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EU intervenes in Microsoft and US's data privacy battle

The EU tells Supreme Court data would be subject to EU data protection laws

Microsoft building

The EU has intervened in an ongoing case between Microsoft and the US government to ensure the US Department of Justice (DoJ) understands European data laws.

The case, ongoing since 2013, has seen the DoJ demand that Microsoft hands over data related to a US criminal case, even though the data is stored in a server located in Dublin. The EU claimed that because the data would have to be moved from Europe to the US, it would come under EU data protection laws.

Now, the European Commission has submitted an amicus brief - information filed by non-litigants to give the court a better understanding of a matter - to help it make a decision about whether the data should be handed over or not.

"This case raises the question whether, under the US Stored Communications Act, US courts can require a US-based service provider to produce the contents of a customer's email account stored on a server located outside the United States, in this case Ireland," the EU's notice reads.

"Given that the transfer of personal data by Microsoft from the EU to the US would fall under the EU data protection rules, the Commission considered it to be in the interest of the EU to make sure that EU data protection rules on international transfers are correctly understood and taken into account by the US Supreme Court."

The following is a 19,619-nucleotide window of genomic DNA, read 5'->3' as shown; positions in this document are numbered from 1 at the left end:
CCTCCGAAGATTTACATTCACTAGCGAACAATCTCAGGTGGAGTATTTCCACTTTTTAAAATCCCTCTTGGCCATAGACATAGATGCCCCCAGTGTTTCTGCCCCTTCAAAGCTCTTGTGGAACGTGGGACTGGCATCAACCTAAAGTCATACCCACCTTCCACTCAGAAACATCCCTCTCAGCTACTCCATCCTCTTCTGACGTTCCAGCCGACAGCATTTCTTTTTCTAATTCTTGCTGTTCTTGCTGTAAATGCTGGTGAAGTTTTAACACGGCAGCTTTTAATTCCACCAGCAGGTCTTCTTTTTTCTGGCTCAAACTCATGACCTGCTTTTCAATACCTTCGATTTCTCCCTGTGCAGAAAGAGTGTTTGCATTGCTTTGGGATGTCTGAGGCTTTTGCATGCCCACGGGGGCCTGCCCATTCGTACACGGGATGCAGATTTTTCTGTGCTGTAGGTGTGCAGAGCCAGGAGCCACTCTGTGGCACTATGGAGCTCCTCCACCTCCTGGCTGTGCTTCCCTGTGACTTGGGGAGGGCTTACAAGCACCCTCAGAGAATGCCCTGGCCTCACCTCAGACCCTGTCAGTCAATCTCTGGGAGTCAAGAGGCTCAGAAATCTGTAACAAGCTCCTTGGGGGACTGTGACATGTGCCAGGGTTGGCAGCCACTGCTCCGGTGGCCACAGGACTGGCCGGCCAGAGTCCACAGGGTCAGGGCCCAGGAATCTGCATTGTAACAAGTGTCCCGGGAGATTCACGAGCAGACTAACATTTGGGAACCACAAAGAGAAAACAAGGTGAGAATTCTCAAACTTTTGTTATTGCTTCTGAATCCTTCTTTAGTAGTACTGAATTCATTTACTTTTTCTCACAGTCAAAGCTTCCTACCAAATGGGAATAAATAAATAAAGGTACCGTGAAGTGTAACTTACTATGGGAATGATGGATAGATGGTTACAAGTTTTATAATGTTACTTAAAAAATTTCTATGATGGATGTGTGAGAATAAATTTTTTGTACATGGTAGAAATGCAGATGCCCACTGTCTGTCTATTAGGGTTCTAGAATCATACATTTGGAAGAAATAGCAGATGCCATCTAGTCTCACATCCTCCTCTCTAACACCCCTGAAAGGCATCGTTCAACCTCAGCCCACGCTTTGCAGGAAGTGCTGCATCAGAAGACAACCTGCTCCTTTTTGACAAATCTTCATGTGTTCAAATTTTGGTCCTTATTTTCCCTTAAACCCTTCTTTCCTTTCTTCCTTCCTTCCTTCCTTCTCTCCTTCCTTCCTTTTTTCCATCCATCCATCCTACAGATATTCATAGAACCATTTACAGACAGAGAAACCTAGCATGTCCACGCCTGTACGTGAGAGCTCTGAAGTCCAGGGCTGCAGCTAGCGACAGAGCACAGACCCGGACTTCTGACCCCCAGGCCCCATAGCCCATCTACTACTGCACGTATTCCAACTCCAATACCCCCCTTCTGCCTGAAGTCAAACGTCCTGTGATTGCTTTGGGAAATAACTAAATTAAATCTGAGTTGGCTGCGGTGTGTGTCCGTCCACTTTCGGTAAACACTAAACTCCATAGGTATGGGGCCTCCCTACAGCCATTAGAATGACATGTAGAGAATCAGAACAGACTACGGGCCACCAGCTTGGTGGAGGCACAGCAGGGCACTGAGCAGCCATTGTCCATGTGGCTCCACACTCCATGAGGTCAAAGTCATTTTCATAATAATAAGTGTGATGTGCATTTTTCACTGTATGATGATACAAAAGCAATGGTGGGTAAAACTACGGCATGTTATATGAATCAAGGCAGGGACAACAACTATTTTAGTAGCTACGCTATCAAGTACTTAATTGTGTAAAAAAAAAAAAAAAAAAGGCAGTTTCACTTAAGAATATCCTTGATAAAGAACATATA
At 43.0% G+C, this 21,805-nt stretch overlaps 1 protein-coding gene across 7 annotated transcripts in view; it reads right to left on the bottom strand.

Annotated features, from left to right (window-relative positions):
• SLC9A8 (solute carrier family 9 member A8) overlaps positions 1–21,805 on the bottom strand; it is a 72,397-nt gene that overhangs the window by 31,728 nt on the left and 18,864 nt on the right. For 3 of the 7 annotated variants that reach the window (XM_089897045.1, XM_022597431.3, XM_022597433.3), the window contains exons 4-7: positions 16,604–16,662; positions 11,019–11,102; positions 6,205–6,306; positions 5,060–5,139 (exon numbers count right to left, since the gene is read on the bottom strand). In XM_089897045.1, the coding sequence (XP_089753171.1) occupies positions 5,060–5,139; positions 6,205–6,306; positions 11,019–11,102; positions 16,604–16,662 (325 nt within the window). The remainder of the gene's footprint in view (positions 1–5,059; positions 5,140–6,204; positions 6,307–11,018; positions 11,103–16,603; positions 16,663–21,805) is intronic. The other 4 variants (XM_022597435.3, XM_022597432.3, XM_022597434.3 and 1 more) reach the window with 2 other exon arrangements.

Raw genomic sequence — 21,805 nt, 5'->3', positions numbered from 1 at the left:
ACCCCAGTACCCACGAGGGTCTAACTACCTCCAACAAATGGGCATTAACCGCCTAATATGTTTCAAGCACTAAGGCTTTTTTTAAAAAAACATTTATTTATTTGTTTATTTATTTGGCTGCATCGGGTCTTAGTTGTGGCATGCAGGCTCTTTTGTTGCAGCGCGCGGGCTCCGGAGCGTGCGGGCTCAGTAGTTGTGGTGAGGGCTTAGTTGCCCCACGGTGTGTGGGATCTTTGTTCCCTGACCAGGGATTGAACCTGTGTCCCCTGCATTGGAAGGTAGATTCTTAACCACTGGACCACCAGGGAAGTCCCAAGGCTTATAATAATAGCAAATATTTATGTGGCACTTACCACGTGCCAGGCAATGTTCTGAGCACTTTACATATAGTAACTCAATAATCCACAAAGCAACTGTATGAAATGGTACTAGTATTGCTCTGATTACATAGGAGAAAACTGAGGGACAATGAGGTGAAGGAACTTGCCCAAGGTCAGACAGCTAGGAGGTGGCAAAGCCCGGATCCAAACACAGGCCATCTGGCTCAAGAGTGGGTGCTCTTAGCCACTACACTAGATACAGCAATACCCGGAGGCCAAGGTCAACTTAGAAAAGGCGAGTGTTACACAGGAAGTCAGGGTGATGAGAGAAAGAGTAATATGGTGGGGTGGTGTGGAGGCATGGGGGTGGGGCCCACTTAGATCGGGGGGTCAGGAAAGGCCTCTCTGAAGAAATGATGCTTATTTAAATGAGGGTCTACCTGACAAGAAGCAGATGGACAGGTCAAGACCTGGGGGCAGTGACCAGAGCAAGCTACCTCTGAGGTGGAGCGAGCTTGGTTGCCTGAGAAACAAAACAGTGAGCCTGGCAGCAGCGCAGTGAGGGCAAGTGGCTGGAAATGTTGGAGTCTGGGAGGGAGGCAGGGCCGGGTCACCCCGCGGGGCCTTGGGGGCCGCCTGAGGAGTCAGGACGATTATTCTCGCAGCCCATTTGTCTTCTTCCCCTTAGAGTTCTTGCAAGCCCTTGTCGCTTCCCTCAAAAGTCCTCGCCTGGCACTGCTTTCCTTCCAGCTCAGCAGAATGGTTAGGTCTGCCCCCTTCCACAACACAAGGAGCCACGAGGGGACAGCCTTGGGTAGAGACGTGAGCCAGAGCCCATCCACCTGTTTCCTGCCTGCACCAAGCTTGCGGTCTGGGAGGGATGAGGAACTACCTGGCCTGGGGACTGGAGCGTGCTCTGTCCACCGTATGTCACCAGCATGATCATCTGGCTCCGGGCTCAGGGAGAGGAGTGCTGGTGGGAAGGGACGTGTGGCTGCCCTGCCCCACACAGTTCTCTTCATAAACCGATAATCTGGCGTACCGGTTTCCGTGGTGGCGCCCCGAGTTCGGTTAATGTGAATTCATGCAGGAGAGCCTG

The DoJ has, however, responded, saying it would pursue its claim and insist Microsoft could comply with its warrant for the data by undertaking acts entirely in the United States.

It also states that Microsoft never divulged that it would need to comply with Irish or EU data laws for "disclosing in the United States any communications stored at its Dublin datacenter."

The DoJ added: "if an actual conflict of laws were to arise, our judicial system is equipped to handle that scenario. The government could exercise discretion to pursue alternate channels, where available."

The long-running case initially saw the DoJ's warrant for the data upheld in court, but last year Microsoft won on appeal, and again in the Second Circuit, both ruling that US authorities can't demand access to emails of foreign users held in data centres outside the country using standard search warrants.

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